+1, but you must be willing to accept the ramifactions from such disobedience.

Absolutely, nothing is free.

I gotta say, sending beer through UPS and saying it is yeast sample doesn't really qualify as civil disobedience in my mind. It's just trying to get one over on the authorities. Nothing wrong with that but it's different.

Sending beer through the USPS and labeling it BEER in large letters on the outside of the package might qualifiy as civil disobedience though.

as far as I know sending beer via FedEx or UPS is simple going against corporate policy in which case have at. their policy is not my law. perhaps shipping booze into states that do not allow shipping booze is breaking the actual law so that's different and each person must decide for themselves if that is something they are willing to do.
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Offline garyg

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Re: Shipping Beer
« Reply #40 on: January 30, 2013, 08:34:38 AM »
Gary, is there anything being done about being able to ship through FedEx or UPS without violating their policies or state laws?

We have tried getting FedEx and UPS to change their policies, but those discussions never got very far.  We briefly were able to get DHL to say they would accept shipments of homebrew, but that was short lived.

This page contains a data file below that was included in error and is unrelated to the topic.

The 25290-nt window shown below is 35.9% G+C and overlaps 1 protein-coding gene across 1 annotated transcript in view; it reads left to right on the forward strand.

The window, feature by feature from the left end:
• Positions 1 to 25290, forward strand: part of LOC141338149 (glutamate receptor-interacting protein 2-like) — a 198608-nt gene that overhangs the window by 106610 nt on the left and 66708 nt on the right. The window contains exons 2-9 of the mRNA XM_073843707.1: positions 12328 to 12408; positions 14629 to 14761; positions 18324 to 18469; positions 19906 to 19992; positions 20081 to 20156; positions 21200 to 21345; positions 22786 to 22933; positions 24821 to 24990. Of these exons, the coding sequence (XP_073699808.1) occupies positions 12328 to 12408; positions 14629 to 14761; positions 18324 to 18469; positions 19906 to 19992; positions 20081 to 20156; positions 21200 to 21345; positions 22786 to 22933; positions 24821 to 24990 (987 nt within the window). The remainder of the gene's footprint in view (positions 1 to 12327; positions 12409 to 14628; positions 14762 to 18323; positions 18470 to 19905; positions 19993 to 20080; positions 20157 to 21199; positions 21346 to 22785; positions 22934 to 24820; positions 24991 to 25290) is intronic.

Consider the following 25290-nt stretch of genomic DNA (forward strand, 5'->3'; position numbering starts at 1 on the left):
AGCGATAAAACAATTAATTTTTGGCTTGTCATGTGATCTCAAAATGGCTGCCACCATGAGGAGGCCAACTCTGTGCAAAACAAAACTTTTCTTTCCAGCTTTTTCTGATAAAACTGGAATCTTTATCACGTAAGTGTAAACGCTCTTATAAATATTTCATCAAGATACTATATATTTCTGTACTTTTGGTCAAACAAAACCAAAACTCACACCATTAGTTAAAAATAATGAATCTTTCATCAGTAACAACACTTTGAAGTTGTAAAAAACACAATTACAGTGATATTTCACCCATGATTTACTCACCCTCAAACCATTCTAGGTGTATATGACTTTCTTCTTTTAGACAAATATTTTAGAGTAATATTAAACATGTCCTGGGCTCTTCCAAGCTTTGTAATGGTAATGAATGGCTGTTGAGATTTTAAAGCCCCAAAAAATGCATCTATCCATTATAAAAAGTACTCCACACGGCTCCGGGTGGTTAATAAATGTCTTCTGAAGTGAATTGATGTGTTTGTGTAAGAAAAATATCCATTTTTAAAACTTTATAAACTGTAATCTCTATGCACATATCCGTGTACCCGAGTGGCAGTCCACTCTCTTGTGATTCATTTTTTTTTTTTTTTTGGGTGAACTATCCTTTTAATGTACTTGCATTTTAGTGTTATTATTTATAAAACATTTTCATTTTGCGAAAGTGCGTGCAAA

The AHA is working through the Brewers Association on shipping homebrew for competitions at the federal level. I can't go into any more detail than that at this point.

State shipping laws are primarily aimed at ensuring the state collects tax revenue on alcohol purchases and preventing alcohol from being shipped to minors.  Homebrew shipped for competitions doesn't fall under either of those two issues.  We have not yet seen any state shipping laws being interpreted to ban shipment of homebrew for organized affairs, like competitions.  That could happen, but is unlikely, unless homebrew ends up in the hands of minors or gets serve to the public or something along those lines. 

Changing state alcohol shipping laws would be very complicated - I think much more so than legalizing homebrewing or adjusting state laws to allow for club meetings and competitions.  For now, the AHA is focusing it's attention on legislation aimed at legalizing homebrewing in Alabama and Mississippi and addressing issues that arise around homebrewing rights like serving homebrew at club meetings and at competitions.
Gary Glass
American Homebrewers Association Director
Boulder, Colorado